– Could such deficiency be the origin of the socio-political chaos and the resulting bloodshed we are witnessing worldwide? A deficiency in empathy and sympathy is bound to trigger sociopathic mindsets, which in turn leads to sociopathic behaviors.
We owe it to ourselves to ponder these questions as a means to rectify any character deficiencies that are potentially harmful to those around us, as well as the broader communities within which we interact.
Doing that is one way to contribute to change in our world; the more sensible we become toward others, the greater chance we have at eliminating hatred, violence, and injustice in our world. Also, being willing to speak up about unlawful actions/treatments against our fellow men is another means to bring about social reform. As per Albert Einstein’s words, “The world is a dangerous place, not because of those who do evil, but because of those who look on and do nothing.” In other words, we should not look away when we are witnessing another person or group’s suffering and any injustice inflicted upon them. Speaking of injustice, no injustice goes unnoticed to the ruler of heaven and earth, because He cares about ALL of mankind (not just some). Aside from injustice and speaking up about it, doing something at whatever capacity may jumpstart some form of societal change, even if it takes place only in one’s community. For instance, change can be reached within oneself through learning about other cultures, which could prevent misconceptions, prejudice, racism, and discrimination. The point is to do something to contribute to the betterment of interrelationships in our society. 
These minimal efforts are sure to show us a different perspective… others’ perspective of our words/actions. Compassion will be imminent whenever we utilize these methods; they will trigger healthier communion with one another.
It’s time for us to try something new. What we’ve been doing has only led to mutual hurt, chaos, and unnecessary bloodshed. It’s time to stop looking away in the presence of injustice deemed irrelevant to us. As the great Maya Angelou stated, “When we know better, we do better”. Let us learn more productive ways to communicate and collaborate with each other, so we may leave a better legacy to the generations to come. All this can be achieved when we look to the One who is greater than all of us:
“If my people who are called by my name will humble themselves and pray and seek my face and turn from their wicked ways, then I will hear from heaven, and I will forgive their sin and will heal their land” 2 Chronicle 7:14

 

 

Louise Beaubrun-Macaluso, PhD

 

The Gift of a Mother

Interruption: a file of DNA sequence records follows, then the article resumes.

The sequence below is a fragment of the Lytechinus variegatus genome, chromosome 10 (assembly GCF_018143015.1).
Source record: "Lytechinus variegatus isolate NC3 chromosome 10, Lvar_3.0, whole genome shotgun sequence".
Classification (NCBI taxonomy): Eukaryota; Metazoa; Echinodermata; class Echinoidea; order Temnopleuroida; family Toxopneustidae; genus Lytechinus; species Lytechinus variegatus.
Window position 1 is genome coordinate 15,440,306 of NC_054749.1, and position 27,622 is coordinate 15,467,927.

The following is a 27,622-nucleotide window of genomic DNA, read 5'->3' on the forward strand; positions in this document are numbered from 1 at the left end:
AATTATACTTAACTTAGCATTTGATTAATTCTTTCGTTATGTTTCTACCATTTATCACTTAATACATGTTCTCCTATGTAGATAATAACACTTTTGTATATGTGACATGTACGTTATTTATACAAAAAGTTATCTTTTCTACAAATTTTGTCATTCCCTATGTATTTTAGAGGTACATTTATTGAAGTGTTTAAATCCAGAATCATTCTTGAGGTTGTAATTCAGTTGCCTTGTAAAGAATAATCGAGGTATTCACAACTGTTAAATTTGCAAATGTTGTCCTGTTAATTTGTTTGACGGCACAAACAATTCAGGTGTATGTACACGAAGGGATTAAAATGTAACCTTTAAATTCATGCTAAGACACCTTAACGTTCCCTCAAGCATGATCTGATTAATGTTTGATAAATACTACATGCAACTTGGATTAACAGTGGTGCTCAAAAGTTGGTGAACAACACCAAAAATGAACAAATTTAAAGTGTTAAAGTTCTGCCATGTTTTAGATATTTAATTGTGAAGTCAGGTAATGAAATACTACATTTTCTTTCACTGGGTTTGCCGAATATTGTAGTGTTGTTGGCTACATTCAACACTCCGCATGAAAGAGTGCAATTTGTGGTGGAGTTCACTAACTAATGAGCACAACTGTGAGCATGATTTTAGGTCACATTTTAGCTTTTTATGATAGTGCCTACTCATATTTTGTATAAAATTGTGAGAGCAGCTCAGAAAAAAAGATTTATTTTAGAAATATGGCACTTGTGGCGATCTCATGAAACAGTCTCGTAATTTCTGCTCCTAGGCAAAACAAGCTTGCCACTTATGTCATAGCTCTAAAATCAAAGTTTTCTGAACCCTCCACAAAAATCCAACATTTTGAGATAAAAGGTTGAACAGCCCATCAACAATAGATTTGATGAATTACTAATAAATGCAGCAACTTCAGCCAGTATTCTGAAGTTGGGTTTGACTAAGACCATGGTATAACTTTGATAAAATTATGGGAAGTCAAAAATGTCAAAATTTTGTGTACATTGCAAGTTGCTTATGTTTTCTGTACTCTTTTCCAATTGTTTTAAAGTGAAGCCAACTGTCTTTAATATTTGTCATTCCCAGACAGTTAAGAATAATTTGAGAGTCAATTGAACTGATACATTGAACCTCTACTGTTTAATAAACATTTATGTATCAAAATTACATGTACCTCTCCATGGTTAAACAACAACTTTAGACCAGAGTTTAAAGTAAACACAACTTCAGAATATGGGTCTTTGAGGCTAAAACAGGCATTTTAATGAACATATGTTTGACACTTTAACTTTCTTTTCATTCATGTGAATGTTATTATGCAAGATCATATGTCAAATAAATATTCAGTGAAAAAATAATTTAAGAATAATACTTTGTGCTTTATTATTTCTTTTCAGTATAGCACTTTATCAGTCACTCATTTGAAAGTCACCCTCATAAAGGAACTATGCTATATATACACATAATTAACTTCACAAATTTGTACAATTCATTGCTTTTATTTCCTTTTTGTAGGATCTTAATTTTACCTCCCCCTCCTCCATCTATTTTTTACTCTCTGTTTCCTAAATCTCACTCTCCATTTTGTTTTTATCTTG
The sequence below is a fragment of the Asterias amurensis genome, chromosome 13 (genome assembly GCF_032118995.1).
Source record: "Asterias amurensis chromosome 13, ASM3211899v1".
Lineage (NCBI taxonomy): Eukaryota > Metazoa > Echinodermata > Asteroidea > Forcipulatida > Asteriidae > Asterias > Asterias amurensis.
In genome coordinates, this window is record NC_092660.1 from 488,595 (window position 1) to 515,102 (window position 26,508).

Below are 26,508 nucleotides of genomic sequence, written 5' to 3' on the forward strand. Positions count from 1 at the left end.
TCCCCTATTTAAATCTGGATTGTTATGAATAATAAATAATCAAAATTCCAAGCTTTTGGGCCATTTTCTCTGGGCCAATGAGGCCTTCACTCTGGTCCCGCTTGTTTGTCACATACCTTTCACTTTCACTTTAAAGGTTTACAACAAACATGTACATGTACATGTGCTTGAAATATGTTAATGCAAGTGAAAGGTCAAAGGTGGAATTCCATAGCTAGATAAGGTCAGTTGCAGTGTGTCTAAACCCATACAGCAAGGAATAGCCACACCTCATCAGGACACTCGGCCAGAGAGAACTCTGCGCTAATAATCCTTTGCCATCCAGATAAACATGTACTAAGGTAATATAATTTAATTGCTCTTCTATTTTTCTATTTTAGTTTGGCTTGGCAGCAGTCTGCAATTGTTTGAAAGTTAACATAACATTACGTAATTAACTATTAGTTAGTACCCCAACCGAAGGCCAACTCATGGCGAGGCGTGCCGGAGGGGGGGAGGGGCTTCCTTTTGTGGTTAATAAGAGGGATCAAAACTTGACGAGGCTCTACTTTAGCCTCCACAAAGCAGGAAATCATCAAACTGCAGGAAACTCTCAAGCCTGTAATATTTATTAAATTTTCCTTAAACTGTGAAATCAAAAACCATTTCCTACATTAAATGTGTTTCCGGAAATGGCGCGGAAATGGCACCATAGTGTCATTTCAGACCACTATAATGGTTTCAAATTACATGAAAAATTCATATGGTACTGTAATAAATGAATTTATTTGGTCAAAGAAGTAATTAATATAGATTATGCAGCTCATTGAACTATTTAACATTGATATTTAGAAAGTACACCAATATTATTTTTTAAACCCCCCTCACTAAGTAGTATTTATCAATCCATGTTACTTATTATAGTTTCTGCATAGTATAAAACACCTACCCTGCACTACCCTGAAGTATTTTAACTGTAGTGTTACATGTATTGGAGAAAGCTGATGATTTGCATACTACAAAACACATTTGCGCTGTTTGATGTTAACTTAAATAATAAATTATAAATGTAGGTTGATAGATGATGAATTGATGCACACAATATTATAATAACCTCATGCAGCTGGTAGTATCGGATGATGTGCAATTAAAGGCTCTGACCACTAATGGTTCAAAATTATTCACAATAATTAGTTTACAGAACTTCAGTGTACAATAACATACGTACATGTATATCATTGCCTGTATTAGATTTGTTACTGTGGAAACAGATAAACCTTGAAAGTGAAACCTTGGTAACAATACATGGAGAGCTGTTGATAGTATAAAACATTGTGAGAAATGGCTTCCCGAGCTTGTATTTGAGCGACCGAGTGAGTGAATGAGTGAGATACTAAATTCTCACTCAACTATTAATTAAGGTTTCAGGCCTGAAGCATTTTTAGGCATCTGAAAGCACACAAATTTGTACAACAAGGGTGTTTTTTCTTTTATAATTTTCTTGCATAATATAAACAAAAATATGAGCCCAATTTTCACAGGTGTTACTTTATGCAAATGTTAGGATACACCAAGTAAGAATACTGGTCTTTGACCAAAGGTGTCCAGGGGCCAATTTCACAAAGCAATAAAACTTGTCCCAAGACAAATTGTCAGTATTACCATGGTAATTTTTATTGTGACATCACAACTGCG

Aside from the nine months of arduous pregnancy, a mother’s roles expand from her children’s births to her last breath. From the moment she learns she is expecting a baby, the mother makes an undying vow to love, care for, and protect her child, no matter their age.

      As for love, a mother’s love goes so deep and is shown in so many ways, at times it may be interpreted as constant nagging. In fact, it’s only her love that is being manifested through worries, which may generate repetitive questions and lectures. A mother’s fountain of love drives her to ensure her children’s well-being and safety at all times. As for care, a mother’s innate desire to provide the best of care to her offspring transcends time, age, and location. Taking away her ability to care for them is like amputating the legs of a professional track runner. As for protection, a mother will endure all sorts of pain, mistreatment, and humiliation silently in order to preserve peace and happiness in her children’s lives.

      The list of sacrifices and acts of love and devotion is innumerable, as it increases with each passing day. Hence the reason why the gift of a mother is so priceless. However, it is imperative to strive to repay her with tokens of appreciation every chance we get to do so. The beauty of it all is that the gifts a mother craves the most from her children have no monetary values. Some of the things a mother longs for, but hardly ever asks for include:

  1. Time: Spending quality time with the person who gave you life, while allocating her your undivided attention… Even if she is telling a story you’ve heard a million times.
  2. Call: A simple call from her child brightens her day in ways material gifts could never accomplish.
  3. Priority: Unexpected and unwarranted gestures show her that she is a cherished priority; that in turn makes her feel special.

      These simple things alone brings her immesurable joy. The only time we have is now. Do what you must today: enjoy, appreciate, and pour love on that gift, the gift of a mother.

 

Louise Beaubrun-Macaluso, PhD

Do It Afraid

 

       Sometimes unexpected opportunities come our way; and coupled with the shock of such occurrence is intimidation. There is nothing wrong with being intimidated by something, but allowing that to turn into crippling fear (which often leads to inaction) is. If you allow fear to stop you, you might end up missing out on what could have been an amazing and life-changing prospect.